Monthly Bulletin, April 2022


IJC launches Press Freedom Days 2022 with the #StopTheWar

On May 3, the Independent Journalism Center (IJC) launched the Press Freedom Days under the theme #StopTheWar, highlighting the crucial role of objective, fact-based journalism.

Through this year’s event, the organizers recognize the merits of journalists who serve the public interest and promote human rights, as well as those who cover the war in Ukraine from the ground and commemorate those colleagues who lost their lives while showing the world the horrors of war and its impact.

On May 3, the IJC organized a flash-mob in front of the Russian Embassy to pay tribute to journalists who were killed while carrying out their mission to inform the public. The event promoted the peace message #Opriti!Razboiul #ОстановитеBойну! #StopWar! and underlined that killing journalists will not hide the horrors of war.

On the same day, the IJC launched an information campaign in which several journalists from Ukraine will talk about how journalism has changed in their country since February 24, 2022, the day the Russian Federation invaded Ukraine.

Also, on May 3, the Memoir on Freedom of the Press from May 3, 2021 to 3 May 2022 was launched. This Memoir highlights the main issues and challenges faced by the media in the Republic of Moldova over the past year.

The agenda of events held by the IJC and other media organizations on Press Freedom Days can be read here.

Explosions in the Transnistrian region reportedly damaged two of Russia’s most powerful radio relay antennas

On April 26, explosions occurred in the village of Maiac in the Grigoriopol district, damaging two antennas that were also retransmitting the signal of radio stations from the Russian Federation, reports. The explosions rendered two of the most powerful antennae – one 1 Megawatt antenna and the other of half a Megawatt – inoperative. Both antennae were retransmitting Russian radio stations.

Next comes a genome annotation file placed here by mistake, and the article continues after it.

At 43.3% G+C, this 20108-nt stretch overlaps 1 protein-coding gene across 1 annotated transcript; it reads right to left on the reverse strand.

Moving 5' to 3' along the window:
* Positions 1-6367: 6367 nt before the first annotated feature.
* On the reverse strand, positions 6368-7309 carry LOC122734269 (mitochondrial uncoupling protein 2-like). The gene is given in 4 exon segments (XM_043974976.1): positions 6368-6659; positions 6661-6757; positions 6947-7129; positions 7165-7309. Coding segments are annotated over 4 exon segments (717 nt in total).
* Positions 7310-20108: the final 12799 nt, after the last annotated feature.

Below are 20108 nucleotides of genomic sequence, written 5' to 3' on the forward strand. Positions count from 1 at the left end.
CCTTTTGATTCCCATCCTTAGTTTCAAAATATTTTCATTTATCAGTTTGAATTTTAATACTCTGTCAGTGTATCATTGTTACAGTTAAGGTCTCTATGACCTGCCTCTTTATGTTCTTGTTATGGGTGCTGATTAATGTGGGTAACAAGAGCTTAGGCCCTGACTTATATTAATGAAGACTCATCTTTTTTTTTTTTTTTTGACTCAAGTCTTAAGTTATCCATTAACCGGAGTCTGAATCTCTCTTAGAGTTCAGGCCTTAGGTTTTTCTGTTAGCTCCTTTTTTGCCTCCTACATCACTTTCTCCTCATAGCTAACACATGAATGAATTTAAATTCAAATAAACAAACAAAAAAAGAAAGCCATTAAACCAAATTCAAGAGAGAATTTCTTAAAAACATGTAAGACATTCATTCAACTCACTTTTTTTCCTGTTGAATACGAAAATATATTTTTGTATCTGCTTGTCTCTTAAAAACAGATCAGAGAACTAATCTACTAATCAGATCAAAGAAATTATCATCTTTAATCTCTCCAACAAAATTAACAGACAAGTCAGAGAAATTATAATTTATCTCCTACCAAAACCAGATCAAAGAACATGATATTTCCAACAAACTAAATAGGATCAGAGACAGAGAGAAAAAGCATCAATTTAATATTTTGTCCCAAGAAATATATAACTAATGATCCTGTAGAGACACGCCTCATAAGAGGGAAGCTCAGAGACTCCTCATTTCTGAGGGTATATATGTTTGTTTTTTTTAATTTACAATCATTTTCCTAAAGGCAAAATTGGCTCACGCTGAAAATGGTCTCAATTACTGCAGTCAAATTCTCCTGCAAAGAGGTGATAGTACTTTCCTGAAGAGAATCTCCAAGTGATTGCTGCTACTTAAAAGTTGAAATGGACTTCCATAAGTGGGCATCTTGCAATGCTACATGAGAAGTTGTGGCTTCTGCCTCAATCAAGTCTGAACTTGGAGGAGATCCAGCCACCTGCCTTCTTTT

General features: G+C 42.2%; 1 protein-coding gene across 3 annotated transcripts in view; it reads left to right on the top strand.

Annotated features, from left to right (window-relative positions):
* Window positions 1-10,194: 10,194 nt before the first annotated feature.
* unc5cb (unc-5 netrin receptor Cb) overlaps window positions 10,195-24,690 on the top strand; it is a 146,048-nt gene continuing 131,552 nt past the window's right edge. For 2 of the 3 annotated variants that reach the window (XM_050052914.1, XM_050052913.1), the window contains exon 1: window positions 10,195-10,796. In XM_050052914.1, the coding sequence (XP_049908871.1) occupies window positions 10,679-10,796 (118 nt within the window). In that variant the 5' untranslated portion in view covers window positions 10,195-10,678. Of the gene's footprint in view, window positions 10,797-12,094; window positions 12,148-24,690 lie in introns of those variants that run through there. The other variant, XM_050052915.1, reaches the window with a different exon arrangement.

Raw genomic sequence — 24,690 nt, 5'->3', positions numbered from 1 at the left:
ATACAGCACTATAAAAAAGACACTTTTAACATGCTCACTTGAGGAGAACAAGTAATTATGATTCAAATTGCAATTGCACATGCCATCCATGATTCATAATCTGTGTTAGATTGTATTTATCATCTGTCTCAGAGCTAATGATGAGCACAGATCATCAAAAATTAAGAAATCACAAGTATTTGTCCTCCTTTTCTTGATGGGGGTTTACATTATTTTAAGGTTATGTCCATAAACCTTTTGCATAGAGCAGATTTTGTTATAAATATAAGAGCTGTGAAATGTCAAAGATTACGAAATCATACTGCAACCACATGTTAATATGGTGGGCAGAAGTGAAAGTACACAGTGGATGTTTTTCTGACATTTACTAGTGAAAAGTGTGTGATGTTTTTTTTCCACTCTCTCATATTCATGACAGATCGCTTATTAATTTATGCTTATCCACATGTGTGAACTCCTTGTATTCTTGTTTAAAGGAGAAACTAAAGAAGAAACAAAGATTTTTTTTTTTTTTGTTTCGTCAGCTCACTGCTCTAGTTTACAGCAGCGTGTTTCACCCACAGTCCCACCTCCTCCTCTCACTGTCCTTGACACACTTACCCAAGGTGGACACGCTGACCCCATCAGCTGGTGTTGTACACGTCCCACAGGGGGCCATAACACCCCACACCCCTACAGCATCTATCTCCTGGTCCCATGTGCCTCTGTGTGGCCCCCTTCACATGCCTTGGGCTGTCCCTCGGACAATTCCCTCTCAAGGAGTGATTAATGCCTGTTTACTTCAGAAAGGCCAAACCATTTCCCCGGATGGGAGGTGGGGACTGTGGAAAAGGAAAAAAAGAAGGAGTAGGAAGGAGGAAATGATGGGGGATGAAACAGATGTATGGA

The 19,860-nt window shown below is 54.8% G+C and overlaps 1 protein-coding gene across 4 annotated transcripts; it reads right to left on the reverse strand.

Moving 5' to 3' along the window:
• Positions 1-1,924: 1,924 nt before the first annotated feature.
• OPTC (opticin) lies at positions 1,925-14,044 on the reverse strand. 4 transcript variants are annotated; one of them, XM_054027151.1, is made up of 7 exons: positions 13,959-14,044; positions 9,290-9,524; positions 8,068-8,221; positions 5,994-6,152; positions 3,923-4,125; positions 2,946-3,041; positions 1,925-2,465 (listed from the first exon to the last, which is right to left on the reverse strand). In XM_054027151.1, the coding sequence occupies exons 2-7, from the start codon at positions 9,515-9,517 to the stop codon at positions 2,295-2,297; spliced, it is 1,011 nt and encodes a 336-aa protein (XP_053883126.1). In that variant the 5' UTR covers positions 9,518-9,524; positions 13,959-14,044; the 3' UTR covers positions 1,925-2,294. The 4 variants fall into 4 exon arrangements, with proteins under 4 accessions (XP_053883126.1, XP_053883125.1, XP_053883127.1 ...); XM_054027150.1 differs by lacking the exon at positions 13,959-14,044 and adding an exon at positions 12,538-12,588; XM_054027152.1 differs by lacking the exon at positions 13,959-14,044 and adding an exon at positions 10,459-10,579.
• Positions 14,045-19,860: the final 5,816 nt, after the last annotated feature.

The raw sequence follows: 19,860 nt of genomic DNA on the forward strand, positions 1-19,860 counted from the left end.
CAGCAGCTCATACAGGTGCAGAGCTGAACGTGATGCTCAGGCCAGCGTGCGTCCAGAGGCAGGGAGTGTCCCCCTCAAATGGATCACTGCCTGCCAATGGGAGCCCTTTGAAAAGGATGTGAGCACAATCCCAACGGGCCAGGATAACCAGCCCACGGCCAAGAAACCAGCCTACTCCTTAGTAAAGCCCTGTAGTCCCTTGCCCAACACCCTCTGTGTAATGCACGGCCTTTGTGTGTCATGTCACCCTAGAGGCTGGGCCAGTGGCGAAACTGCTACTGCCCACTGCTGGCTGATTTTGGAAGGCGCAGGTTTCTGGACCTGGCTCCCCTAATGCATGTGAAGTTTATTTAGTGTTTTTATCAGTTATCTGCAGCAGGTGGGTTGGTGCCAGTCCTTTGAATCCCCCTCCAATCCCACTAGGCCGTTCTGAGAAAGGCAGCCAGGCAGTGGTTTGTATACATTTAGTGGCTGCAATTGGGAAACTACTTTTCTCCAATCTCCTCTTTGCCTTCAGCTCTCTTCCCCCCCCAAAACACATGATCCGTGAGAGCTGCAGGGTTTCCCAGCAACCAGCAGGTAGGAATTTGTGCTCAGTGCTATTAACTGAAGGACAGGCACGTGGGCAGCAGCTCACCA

According to the so-called Ministry of Internal Affairs of the Transnistrian region, no one was hurt. Law enforcement officers cordoned off the territory of the radio and TV center in Maiac, and the military began searching the place.

The Intelligence and Security Service said that it “monitors and informs information recipients in real time, including on policy options in relation to the ever-changing situation.”

Media NGOs call on the mayor of Taraclia to rescind his order banning video and audio recordings in the city hall

According to portal reports, before the meeting of the city council on April 20, 2022, Mayor Veaceslav Lupov tried to prevent the filming and live broadcasting of the meeting, relying on his “provision” banning filming of meetings. Several non-governmental media organizations, including the Independent Journalism Centre, expressed concern about the Taraclia mayor’s action and called for State Chancellery to intervene to annul the administrative acts invoked by the mayor in this regard.